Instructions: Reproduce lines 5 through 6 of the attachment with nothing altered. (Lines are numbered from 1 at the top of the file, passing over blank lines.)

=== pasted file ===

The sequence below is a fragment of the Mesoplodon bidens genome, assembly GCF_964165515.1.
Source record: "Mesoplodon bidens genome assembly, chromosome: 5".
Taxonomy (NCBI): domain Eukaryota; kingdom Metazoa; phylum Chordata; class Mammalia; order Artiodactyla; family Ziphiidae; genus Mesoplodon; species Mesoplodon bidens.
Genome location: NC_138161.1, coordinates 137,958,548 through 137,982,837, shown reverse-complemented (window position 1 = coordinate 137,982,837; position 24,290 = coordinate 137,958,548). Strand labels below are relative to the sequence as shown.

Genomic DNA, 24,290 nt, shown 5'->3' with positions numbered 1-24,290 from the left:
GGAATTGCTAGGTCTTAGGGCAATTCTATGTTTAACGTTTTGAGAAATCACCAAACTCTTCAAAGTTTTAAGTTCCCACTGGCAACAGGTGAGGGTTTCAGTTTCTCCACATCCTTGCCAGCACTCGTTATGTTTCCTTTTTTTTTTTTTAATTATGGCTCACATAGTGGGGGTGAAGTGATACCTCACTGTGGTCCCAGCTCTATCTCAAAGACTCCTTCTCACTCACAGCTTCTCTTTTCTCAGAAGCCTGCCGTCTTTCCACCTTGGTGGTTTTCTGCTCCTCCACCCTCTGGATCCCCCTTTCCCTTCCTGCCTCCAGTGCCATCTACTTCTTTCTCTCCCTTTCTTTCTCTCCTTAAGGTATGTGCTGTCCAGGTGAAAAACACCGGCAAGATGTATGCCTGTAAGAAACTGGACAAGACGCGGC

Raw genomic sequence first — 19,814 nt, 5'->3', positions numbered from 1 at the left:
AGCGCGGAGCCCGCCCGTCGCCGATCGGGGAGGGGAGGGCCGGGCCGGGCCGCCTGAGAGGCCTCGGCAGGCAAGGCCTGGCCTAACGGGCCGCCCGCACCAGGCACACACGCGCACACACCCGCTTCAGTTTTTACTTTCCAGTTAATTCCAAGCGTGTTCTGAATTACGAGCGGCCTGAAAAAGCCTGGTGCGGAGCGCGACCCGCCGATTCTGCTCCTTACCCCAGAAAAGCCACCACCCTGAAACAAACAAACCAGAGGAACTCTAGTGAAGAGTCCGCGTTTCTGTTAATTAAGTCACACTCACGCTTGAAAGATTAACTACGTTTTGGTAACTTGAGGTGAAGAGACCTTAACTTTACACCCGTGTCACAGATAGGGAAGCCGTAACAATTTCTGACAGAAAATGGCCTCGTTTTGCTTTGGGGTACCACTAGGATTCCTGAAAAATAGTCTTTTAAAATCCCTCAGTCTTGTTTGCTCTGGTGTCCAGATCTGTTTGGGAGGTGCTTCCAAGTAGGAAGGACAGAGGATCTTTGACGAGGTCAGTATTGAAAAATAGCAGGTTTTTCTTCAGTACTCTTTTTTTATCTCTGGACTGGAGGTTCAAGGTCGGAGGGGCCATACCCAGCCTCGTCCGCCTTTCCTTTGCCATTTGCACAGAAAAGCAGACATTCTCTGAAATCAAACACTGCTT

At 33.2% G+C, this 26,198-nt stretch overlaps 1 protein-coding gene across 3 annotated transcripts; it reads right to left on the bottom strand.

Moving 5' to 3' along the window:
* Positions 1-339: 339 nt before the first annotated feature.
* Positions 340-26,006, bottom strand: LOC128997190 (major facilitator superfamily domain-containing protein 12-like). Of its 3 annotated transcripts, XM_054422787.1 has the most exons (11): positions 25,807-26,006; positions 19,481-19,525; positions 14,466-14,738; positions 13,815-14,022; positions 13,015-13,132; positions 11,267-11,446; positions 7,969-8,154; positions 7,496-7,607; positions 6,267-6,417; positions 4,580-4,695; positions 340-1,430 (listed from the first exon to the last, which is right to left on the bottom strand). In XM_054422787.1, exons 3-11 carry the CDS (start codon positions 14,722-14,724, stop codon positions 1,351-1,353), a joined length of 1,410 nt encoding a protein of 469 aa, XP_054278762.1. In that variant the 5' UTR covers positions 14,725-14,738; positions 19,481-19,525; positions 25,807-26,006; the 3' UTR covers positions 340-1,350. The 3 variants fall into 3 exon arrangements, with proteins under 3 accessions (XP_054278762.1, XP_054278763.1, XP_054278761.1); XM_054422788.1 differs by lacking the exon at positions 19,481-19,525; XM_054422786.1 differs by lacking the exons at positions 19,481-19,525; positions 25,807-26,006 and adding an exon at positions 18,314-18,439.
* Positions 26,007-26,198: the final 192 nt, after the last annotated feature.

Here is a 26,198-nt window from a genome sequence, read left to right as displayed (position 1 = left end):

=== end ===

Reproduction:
Genomic DNA, 24,290 nt, shown 5'->3' with positions numbered 1-24,290 from the left:
GGAATTGCTAGGTCTTAGGGCAATTCTATGTTTAACGTTTTGAGAAATCACCAAACTCTTCAAAGTTTTAAGTTCCCACTGGCAACAGGTGAGGGTTTCAGTTTCTCCACATCCTTGCCAGCACTCGTTATGTTTCCTTTTTTTTTTTTTAATTATGGCTCACATAGTGGGGGTGAAGTGATACCTCACTGTGGTCCCAGCTCTATCTCAAAGACTCCTTCTCACTCACAGCTTCTCTTTTCTCAGAAGCCTGCCGTCTTTCCACCTTGGTGGTTTTCTGCTCCTCCACCCTCTGGATCCCCCTTTCCCTTCCTGCCTCCAGTGCCATCTACTTCTTTCTCTCCCTTTCTTTCTCTCCTTAAGGTATGTGCTGTCCAGGTGAAAAACACCGGCAAGATGTATGCCTGTAAGAAACTGGACAAGACGCGGC